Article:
“Remember, it’s not all about the numbers, it’s about the art, the artist, the people who are at the center of what you do, and your vision; why does your project matter.” Jeffrey Boloten, Co-Director, Enterprise Studio
The artistic process can be seen as an exercise in entrepreneurship. Making art is inherently entrepreneurial. Without the start-up spirit of new artists, curators and dealers, the art industry would not be where it is today.
Which is why Sotheby’s Institute launched the Enterprise Studio in February 2022, both a global idea and physical spaces in New York and London which all Masters students will be able to attend. The studio addresses all aspects of new enterprise, spanning design-thinking, venture funding, and start-up concepts.
The most successful entrepreneurs are those who have a refreshing vision yet take the time to study and learn from those artists, collectors, and ecosystems already in operation.
With the expanding online universe comes the growth of entrepreneurial potential. This creates opportunities when entering the art world, but it can be difficult for some transitioning careers into the art world, especially those who see art only for profit.
We chatted with Jeffrey Boloten, Institute faculty and Co-Director of our new Enterprise Studio, who brings years of entrepreneurial experience to students seeking to solidify their visions on what it means to make change happen within the art world. Jeffrey comes from an eclectic background, including commerce, law, and publishing.
Why is the Enterprise Studio such an important addition to Sotheby’s Institute of Art?
The art market has an ambivalent feeling towards the commercial side of the art world and it’s disempowering that art students are graduating and going out into the industry knowing nothing about their market. They don’t have to become businesspeople, but they should know how the art world works.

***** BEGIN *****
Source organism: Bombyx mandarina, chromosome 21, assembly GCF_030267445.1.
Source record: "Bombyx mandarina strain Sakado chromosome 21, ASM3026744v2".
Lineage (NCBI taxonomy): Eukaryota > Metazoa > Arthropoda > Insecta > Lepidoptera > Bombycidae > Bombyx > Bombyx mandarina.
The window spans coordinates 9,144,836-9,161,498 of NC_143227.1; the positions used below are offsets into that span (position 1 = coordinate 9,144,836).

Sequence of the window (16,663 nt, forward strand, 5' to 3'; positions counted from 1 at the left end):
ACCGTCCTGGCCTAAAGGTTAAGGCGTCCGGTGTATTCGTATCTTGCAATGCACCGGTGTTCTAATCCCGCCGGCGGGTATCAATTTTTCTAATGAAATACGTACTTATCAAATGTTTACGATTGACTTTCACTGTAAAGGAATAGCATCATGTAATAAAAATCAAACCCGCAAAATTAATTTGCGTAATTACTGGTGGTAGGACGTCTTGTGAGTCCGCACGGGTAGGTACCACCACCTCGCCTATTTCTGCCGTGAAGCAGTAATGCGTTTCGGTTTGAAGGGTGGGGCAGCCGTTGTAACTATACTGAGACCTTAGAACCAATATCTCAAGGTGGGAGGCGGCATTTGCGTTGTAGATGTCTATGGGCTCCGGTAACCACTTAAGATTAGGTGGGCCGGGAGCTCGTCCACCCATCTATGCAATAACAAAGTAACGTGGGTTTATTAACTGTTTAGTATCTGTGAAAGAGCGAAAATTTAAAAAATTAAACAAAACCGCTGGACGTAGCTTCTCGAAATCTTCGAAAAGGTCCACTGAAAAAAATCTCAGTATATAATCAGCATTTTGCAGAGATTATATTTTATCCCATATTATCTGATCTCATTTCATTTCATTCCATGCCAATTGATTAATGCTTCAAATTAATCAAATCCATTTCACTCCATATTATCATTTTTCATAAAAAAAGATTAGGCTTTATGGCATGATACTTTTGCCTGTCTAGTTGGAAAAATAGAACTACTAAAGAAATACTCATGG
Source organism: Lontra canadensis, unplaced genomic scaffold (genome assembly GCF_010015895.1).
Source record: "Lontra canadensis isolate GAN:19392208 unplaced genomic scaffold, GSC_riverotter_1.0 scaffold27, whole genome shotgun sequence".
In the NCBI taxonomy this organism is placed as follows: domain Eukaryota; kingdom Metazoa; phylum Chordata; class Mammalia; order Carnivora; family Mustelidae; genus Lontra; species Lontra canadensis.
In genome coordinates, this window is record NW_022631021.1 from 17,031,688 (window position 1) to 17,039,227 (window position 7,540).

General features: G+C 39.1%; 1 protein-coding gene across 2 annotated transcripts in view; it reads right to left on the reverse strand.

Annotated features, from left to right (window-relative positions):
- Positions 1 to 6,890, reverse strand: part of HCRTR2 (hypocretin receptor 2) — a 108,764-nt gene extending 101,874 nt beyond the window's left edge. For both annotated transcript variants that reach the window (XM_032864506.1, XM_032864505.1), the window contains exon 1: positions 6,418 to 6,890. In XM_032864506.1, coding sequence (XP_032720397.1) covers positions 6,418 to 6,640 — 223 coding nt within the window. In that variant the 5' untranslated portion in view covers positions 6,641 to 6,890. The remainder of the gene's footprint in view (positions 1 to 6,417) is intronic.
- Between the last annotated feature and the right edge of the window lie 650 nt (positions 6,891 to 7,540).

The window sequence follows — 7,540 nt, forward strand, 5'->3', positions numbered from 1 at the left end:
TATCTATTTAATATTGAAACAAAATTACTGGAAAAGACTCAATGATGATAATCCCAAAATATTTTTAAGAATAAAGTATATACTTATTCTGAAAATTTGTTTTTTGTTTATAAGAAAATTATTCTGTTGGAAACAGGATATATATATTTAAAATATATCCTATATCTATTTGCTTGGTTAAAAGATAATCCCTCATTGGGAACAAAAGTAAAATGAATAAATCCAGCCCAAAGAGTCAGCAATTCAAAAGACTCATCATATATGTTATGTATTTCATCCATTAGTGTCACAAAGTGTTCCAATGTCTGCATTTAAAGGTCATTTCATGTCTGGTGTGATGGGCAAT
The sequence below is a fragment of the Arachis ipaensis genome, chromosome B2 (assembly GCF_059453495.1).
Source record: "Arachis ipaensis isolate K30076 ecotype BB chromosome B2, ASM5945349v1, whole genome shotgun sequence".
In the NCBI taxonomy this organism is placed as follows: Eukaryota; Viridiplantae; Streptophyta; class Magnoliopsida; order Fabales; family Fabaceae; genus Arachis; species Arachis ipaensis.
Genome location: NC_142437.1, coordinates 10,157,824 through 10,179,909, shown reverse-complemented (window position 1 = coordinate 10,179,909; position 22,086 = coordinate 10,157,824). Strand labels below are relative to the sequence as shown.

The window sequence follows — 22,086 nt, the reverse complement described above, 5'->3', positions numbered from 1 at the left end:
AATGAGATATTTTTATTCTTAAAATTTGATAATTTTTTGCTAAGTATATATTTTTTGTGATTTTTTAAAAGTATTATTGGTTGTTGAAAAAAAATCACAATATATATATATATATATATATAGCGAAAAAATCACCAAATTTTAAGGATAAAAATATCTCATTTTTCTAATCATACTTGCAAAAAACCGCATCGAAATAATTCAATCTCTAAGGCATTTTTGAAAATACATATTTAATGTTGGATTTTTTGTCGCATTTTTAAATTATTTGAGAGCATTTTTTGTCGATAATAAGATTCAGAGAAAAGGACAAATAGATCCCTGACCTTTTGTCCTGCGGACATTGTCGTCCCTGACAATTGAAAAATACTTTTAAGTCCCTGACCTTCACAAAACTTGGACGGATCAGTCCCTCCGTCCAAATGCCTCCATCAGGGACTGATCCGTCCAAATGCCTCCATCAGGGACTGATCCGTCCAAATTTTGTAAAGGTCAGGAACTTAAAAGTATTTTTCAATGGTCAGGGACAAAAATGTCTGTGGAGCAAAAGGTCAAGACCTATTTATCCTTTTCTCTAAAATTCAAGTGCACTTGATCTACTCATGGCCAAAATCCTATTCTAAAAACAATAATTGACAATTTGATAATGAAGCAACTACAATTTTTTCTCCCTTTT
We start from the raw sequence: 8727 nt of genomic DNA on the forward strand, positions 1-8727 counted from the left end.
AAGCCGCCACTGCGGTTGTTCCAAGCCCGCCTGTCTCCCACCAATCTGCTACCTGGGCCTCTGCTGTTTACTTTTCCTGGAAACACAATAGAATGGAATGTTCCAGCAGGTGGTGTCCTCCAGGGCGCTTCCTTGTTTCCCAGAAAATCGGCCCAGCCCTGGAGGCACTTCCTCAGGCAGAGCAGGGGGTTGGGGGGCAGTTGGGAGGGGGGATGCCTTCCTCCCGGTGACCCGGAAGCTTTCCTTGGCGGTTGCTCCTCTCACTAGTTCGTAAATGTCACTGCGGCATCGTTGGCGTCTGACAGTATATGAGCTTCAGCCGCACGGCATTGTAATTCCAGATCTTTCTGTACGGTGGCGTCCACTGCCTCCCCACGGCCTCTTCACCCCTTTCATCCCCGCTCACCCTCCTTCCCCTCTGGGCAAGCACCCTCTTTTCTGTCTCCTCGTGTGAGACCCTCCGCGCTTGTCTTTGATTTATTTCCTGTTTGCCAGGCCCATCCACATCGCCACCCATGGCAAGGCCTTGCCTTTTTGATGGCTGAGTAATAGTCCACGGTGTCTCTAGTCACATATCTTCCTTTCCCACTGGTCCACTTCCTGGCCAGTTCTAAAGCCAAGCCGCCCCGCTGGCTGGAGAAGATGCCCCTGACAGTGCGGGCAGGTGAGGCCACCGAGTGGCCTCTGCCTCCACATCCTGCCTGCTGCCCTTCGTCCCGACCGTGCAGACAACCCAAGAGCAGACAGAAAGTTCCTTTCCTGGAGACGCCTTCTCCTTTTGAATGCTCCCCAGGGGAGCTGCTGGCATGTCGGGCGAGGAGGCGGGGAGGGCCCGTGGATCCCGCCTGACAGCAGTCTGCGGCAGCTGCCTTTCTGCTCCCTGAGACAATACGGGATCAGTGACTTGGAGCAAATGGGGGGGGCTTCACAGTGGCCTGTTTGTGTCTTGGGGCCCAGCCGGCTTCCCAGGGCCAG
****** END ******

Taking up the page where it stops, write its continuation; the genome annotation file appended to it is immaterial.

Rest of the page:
There is a kind of reluctance for the art world to admit that it’s a business and that there’s a benefit in understanding how this complex business operates. The reality of the art world is there is not a big bank of jobs on continuous offer, not like law or accounting firms, the art industry is made up of predominantly small and micro-businesses doing their own thing.
The Enterprise Studio offers essential entrepreneurial skills, which need to be honed before entering the art world. Even if people are not planning to go out and start their own business straight away, it’s something that very often happens a few years down the line. There is no such thing as a linear career anymore, things change, industries change, and it’s a good thing if you don’t feel constrained to stick with your first choice and embrace moving around.
There’s a lot of opportunity in the art world, especially with everything going online due to COVID-19, and there’ve been interesting innovations because of this, lots of lessons learnt, and new avenues found. So, it’s a great time right now to start developing your skills and passion in the art world.